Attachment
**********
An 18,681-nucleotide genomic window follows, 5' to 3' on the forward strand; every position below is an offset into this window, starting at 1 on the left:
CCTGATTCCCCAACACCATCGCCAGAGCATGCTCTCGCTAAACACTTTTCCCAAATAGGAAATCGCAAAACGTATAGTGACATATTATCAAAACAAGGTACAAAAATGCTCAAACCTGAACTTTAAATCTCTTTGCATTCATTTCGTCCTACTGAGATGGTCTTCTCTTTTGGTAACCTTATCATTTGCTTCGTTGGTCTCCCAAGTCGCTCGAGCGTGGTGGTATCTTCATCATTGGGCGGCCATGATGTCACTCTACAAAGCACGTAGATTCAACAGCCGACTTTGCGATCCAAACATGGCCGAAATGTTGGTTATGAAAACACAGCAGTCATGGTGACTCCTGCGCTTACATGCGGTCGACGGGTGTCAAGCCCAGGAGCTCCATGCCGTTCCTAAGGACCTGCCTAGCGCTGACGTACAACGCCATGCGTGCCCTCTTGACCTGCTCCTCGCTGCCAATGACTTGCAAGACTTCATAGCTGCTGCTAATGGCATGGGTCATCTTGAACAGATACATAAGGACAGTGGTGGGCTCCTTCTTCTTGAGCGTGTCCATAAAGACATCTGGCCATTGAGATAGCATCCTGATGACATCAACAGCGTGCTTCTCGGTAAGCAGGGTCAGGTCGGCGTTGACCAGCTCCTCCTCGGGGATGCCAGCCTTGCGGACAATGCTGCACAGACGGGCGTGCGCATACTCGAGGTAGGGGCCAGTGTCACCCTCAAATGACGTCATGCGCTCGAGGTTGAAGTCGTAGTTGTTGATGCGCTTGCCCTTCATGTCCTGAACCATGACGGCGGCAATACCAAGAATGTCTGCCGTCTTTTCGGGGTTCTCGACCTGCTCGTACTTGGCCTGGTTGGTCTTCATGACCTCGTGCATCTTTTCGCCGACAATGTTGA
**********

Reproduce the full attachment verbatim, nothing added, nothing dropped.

An 18,681-nucleotide genomic window follows, 5' to 3' on the forward strand; every position below is an offset into this window, starting at 1 on the left:
CCTGATTCCCCAACACCATCGCCAGAGCATGCTCTCGCTAAACACTTTTCCCAAATAGGAAATCGCAAAACGTATAGTGACATATTATCAAAACAAGGTACAAAAATGCTCAAACCTGAACTTTAAATCTCTTTGCATTCATTTCGTCCTACTGAGATGGTCTTCTCTTTTGGTAACCTTATCATTTGCTTCGTTGGTCTCCCAAGTCGCTCGAGCGTGGTGGTATCTTCATCATTGGGCGGCCATGATGTCACTCTACAAAGCACGTAGATTCAACAGCCGACTTTGCGATCCAAACATGGCCGAAATGTTGGTTATGAAAACACAGCAGTCATGGTGACTCCTGCGCTTACATGCGGTCGACGGGTGTCAAGCCCAGGAGCTCCATGCCGTTCCTAAGGACCTGCCTAGCGCTGACGTACAACGCCATGCGTGCCCTCTTGACCTGCTCCTCGCTGCCAATGACTTGCAAGACTTCATAGCTGCTGCTAATGGCATGGGTCATCTTGAACAGATACATAAGGACAGTGGTGGGCTCCTTCTTCTTGAGCGTGTCCATAAAGACATCTGGCCATTGAGATAGCATCCTGATGACATCAACAGCGTGCTTCTCGGTAAGCAGGGTCAGGTCGGCGTTGACCAGCTCCTCCTCGGGGATGCCAGCCTTGCGGACAATGCTGCACAGACGGGCGTGCGCATACTCGAGGTAGGGGCCAGTGTCACCCTCAAATGACGTCATGCGCTCGAGGTTGAAGTCGTAGTTGTTGATGCGCTTGCCCTTCATGTCCTGAACCATGACGGCGGCAATACCAAGAATGTCTGCCGTCTTTTCGGGGTTCTCGACCTGCTCGTACTTGGCCTGGTTGGTCTTCATGACCTCGTGCATCTTTTCGCCGACAATGTTGA